Let’s Talk About it: International Women’s Day

Throughout history many women have been denied a voice, recognition, equal pay, and equal respect. Even though international Women’s day just recently passed, I wanted to highlight a few women who are setting the tone for all of us to have a voice. These remarkable ladies have been showing their strength and resistance, while gracefully being incredible  human beings. The first person I wanted to highlight is Linda Sarsour. Sarsour was born as a Palestinian Muslim American in Brooklyn, New York. She is known for being the executive director of the Arab American Association of New York; fighting for racial justice, Sarsour also co-founded the first Muslim online organizing platform, MPOWER Change, and she was the Co-chair of the 2017 Women's March. Linda Sarsour is also known for collaborating with artists to help reform and rebuild the integrity of the NYPD and criminal justice system. Not one to sit back and watch politics unfold, Sarsour was at the forefront of her civil rights campaign. Her campaigns touched on issues such as fighting for women’s rights, ending unwarranted surveillance of New York’s Muslim communities, and trying to end police policies such as stop and frisk. Quotes like “You can’t be feminist in U.S. and raised for the rights of the American women and then say that you don’t want to stand up for rights of women in Palestine. It is all connected,” signifies why the Obama administration called Sarsour a “champion of change”.

Linda Sarsour  illustrates strength through her words, her movement, her grace, and her ability to not give up. Linda has never sacrificed or compensated her religion and beliefs for her work. Sarsour is a role model to numerous girls and women nationwide, and for that I thank her.

When we think of Black women who have made a change in communities across the U.S., many people think of Alicia Garza, the founder of the Black Lives Matter movement. Garza is a proud, queer, social-justice activist born in Oakland, California. She rose to fame after her co-founding the Black Lives Matter organization with Patrisse Cullors and Opal Tometi. The #BlackLivesMatter movement, which was a revolutionary response to the acquittal of Trayvon Martin’s murderer, George Zimmerman.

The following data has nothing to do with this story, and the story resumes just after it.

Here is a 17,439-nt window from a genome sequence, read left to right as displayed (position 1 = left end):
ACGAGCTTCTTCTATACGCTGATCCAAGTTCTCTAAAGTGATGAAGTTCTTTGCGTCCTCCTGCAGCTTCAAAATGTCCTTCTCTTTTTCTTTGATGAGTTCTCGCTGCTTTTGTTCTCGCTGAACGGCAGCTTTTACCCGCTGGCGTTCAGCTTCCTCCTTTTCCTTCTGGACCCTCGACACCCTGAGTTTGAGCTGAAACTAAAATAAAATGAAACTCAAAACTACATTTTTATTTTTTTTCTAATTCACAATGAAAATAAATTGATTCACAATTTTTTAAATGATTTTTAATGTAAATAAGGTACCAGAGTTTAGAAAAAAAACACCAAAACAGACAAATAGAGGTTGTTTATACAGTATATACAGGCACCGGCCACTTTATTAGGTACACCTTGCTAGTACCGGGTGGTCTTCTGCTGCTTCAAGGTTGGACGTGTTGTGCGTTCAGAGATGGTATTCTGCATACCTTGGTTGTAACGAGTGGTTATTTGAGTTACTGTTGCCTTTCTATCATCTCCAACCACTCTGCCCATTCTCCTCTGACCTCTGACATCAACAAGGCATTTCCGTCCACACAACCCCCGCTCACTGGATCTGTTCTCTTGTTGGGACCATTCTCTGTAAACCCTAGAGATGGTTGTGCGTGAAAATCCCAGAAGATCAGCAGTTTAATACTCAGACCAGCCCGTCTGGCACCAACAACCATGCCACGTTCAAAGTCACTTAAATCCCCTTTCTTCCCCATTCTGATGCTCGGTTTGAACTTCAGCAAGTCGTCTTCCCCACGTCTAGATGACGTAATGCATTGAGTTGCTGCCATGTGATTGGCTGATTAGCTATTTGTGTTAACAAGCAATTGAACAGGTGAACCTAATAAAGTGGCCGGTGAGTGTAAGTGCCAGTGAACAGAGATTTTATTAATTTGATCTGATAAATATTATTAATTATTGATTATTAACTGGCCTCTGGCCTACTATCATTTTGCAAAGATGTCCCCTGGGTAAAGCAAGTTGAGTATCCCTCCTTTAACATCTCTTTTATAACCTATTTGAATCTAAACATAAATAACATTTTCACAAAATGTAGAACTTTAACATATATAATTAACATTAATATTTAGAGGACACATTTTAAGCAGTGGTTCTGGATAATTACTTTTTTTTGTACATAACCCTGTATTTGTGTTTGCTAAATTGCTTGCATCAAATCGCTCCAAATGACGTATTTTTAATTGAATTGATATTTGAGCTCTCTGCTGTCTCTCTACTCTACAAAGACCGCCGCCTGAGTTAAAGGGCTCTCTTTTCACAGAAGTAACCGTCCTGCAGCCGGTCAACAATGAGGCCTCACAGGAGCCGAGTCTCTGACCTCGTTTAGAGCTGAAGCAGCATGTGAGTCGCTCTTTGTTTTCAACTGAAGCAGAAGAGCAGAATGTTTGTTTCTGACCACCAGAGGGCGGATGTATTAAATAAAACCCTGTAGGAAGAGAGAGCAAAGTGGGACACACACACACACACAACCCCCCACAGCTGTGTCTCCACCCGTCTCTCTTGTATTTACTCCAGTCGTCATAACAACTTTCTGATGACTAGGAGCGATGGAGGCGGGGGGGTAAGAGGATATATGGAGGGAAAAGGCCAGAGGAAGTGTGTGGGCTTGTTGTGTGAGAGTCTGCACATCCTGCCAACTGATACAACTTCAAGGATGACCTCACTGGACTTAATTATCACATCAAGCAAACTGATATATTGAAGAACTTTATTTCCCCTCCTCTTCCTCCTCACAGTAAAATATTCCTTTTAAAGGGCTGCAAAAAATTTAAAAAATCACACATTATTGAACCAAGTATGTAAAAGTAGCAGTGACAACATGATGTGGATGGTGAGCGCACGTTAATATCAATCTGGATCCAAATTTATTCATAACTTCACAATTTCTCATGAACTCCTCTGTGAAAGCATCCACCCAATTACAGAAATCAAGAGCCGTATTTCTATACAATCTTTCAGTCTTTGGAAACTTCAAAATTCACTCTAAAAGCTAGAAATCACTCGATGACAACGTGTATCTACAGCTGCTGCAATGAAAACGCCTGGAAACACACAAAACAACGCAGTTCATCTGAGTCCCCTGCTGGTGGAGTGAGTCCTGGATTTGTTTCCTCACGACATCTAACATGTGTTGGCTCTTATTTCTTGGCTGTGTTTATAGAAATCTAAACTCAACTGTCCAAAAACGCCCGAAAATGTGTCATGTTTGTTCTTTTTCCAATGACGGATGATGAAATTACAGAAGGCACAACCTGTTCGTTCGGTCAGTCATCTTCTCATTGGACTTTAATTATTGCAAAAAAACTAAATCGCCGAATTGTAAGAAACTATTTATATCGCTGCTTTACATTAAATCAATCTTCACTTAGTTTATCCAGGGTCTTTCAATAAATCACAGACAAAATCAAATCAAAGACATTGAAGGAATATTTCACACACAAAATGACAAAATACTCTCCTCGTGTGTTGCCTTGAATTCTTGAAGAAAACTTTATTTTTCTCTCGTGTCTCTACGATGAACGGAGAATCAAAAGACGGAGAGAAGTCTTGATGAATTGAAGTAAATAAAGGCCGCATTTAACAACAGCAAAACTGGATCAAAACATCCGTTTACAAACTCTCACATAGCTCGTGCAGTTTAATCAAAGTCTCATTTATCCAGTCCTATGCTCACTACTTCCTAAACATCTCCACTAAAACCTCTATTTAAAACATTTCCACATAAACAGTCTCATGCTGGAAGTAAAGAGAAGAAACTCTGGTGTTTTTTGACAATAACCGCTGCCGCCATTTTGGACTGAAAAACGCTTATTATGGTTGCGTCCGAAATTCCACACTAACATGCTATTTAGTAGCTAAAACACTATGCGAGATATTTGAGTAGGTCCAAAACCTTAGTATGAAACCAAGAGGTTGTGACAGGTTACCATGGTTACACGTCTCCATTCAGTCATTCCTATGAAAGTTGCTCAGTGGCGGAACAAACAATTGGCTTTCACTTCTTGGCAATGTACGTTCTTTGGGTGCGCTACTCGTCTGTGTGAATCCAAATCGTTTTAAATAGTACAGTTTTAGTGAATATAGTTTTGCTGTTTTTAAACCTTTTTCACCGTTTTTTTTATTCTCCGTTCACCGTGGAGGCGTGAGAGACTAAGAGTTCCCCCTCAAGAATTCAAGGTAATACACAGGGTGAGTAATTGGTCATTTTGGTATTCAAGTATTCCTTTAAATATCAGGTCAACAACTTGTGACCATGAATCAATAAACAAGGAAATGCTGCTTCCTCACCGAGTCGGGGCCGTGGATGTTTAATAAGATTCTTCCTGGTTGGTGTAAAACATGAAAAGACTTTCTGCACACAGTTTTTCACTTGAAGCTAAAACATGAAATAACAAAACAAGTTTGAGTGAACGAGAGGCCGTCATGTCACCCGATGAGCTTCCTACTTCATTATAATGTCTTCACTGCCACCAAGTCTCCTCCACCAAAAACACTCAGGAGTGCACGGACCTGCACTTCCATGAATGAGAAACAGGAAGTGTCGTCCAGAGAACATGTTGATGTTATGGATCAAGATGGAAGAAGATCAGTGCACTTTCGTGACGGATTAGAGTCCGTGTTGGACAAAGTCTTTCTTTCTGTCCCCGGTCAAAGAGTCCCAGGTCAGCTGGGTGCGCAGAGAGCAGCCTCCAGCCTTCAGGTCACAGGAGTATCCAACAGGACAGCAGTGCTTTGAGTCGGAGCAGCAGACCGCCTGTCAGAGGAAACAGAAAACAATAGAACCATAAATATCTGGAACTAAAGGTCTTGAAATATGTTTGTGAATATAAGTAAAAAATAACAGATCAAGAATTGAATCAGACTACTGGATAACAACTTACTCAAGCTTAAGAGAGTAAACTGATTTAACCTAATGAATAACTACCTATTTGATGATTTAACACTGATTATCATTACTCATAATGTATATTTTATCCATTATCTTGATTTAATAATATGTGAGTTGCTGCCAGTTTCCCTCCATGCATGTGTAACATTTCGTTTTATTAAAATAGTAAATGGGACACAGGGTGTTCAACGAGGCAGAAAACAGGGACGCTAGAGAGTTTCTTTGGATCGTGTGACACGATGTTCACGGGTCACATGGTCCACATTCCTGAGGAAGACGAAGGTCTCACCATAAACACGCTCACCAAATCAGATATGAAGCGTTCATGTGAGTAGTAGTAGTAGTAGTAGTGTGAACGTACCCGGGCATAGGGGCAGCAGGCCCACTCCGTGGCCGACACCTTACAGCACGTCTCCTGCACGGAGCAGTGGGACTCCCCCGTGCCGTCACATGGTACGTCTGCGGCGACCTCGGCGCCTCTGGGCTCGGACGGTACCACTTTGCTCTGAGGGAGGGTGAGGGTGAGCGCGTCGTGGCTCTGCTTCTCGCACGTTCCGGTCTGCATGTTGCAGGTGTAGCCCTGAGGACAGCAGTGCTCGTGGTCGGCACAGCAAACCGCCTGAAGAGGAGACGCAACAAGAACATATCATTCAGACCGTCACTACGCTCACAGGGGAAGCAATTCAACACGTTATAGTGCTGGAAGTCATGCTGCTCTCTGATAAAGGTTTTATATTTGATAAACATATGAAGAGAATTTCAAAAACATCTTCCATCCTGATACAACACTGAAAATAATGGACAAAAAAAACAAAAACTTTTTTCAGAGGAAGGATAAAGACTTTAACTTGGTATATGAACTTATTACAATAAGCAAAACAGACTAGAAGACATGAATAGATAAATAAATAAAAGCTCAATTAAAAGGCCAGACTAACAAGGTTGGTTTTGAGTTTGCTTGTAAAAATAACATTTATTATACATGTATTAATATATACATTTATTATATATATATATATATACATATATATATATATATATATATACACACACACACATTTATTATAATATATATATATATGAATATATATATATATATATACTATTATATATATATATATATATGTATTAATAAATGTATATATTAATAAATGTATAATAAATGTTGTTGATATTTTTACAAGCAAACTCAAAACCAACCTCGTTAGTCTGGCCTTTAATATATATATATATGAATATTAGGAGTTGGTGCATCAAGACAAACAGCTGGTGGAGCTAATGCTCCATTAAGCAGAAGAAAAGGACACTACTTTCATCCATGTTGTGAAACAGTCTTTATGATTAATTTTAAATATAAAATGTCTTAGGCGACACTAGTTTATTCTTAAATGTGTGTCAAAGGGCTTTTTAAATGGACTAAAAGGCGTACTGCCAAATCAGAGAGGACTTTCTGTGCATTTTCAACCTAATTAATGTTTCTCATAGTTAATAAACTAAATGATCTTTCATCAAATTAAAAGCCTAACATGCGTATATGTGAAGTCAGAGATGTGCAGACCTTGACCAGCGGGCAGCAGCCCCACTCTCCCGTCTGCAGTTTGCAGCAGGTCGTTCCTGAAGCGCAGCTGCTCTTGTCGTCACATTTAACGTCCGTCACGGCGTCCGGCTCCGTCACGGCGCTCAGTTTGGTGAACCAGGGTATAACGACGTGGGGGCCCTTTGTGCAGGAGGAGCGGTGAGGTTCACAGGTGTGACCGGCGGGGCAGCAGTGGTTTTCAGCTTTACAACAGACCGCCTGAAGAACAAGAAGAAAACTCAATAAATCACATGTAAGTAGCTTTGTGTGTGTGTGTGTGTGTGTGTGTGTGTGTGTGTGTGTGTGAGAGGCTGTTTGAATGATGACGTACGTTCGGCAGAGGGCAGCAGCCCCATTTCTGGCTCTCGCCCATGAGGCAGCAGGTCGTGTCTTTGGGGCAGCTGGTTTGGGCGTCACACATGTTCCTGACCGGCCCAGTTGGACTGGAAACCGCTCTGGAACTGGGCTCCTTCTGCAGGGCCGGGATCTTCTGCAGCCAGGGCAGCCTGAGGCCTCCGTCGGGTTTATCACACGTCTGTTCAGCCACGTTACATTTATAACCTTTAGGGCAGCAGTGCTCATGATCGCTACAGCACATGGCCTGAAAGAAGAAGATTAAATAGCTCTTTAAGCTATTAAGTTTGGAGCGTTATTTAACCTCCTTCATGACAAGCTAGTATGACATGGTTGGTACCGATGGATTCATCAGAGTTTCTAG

Aside from her BLM movement, Garza has been involved with other social issues such as rights for domestic workers, ending police brutality, issues of health and violence against trans and gender non-conforming people of color. Garza was the former Director of People Organized to Win Employment Rights in the San Francisco Bay Area. Currently, Mrs. Garza is the Director of Special Projects at National Domestic Workers Alliance. Alicia Garza was the former Director of People Organized to Win Employment Rights in the San Francisco Bay Area she was also part of stopping the Bay Area Rapid Transit, by reflecting on the death of Michael Brown. She discussed how his body which was neglected in the road after he was killed. Finally, Garza has been granted twice the Harvey Milk Democratic Club the Bayard Rustin Community Activist Award for condemning racism and gentrification. I chose Alicia Garza because of her strength in liberating social injustices while also being a force to reckon with. As a woman who is in an environment that does not favor Black people specifically black women, I wholeheartedly thank Alicia Garza for her bravery and for breaking social norms.

Finally, the amazing Ava DuVernay! she was born in Long Beach, Califonia. DuVernay is a UCLA graduate who founded ARRAY and African-American Film Festival Releasing Movement (AFFRM). These organizations advocate for independent Black filmmakers. The organizations also help new film directors to start their business. Prior to film, Ava worked as a marketer and publicity for 14 years. During this time she was vocal about the lack of equality women had in the industry and the exclusion of minorities in media and film.

Some of DuVernay’s accolades are that she sits on the boards of both Sundance Institute and Film Independent. DuVernay was the director of the civil rights film Selma which received four  Golden Globe nominations and two Academy Award nominations. Ava was the first black female to direct a film with a $100 million budget. Talk about breaking barriers and opening doors for other women of color! Ava DuVernay wrote, produced and directed the dramatic feature, Middle of Nowhere, which earned her the 2012 Sundance Film Festival Best Director Award. Moreover Jay-Z’s music video, Family Feud was also directed by Ava. August 28: A Day in the Life of a People, a short film commissioned by Smithsonian’s National Museum of African American History and Culture was also an Ava production. For her time and dedication, we thank you Ava DuVernay. Hopefully, more ladies will get in formation and follow your lead. I am very happy to retell a synopsis of your achievements. It is motivating and breathtaking that you have achieved so much.

In closing, I want to challenge you to find three remarkable women in your life; whether it is your mom, professor, or counselor and give them recognition for their achievements. Show future and current generations that women can uplift each other, not tear each other down. Show them that we are stronger in numbers than we are individually and show them that without women, life would be incomplete!

Photo by Kaniz Sheikh